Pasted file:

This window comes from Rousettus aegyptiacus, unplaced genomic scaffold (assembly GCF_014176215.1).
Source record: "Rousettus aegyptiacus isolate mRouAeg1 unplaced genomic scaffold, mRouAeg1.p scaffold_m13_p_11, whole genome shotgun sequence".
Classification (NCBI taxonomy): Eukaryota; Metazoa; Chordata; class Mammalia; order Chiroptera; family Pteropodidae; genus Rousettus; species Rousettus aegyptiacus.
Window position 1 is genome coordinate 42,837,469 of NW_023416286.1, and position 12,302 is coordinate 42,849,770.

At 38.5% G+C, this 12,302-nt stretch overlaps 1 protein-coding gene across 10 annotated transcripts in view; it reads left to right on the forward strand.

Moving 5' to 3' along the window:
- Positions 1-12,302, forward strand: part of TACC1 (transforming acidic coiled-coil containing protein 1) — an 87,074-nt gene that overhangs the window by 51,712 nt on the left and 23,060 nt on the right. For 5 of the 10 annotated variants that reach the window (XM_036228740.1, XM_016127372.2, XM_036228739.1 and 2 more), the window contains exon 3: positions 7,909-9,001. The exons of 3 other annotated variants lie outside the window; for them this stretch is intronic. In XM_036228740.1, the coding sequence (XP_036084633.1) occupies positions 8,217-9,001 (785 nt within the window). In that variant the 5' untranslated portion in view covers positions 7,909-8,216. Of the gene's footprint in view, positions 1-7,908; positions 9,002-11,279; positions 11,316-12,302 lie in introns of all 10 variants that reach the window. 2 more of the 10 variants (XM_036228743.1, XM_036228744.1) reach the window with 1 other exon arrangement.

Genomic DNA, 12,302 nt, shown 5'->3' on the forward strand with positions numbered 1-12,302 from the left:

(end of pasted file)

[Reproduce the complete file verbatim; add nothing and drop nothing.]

This window comes from Rousettus aegyptiacus, unplaced genomic scaffold (assembly GCF_014176215.1).
Source record: "Rousettus aegyptiacus isolate mRouAeg1 unplaced genomic scaffold, mRouAeg1.p scaffold_m13_p_11, whole genome shotgun sequence".
Classification (NCBI taxonomy): Eukaryota; Metazoa; Chordata; class Mammalia; order Chiroptera; family Pteropodidae; genus Rousettus; species Rousettus aegyptiacus.
Window position 1 is genome coordinate 42,837,469 of NW_023416286.1, and position 12,302 is coordinate 42,849,770.

At 38.5% G+C, this 12,302-nt stretch overlaps 1 protein-coding gene across 10 annotated transcripts in view; it reads left to right on the forward strand.

Moving 5' to 3' along the window:
- Positions 1-12,302, forward strand: part of TACC1 (transforming acidic coiled-coil containing protein 1) — an 87,074-nt gene that overhangs the window by 51,712 nt on the left and 23,060 nt on the right. For 5 of the 10 annotated variants that reach the window (XM_036228740.1, XM_016127372.2, XM_036228739.1 and 2 more), the window contains exon 3: positions 7,909-9,001. The exons of 3 other annotated variants lie outside the window; for them this stretch is intronic. In XM_036228740.1, the coding sequence (XP_036084633.1) occupies positions 8,217-9,001 (785 nt within the window). In that variant the 5' untranslated portion in view covers positions 7,909-8,216. Of the gene's footprint in view, positions 1-7,908; positions 9,002-11,279; positions 11,316-12,302 lie in introns of all 10 variants that reach the window. 2 more of the 10 variants (XM_036228743.1, XM_036228744.1) reach the window with 1 other exon arrangement.

Genomic DNA, 12,302 nt, shown 5'->3' on the forward strand with positions numbered 1-12,302 from the left: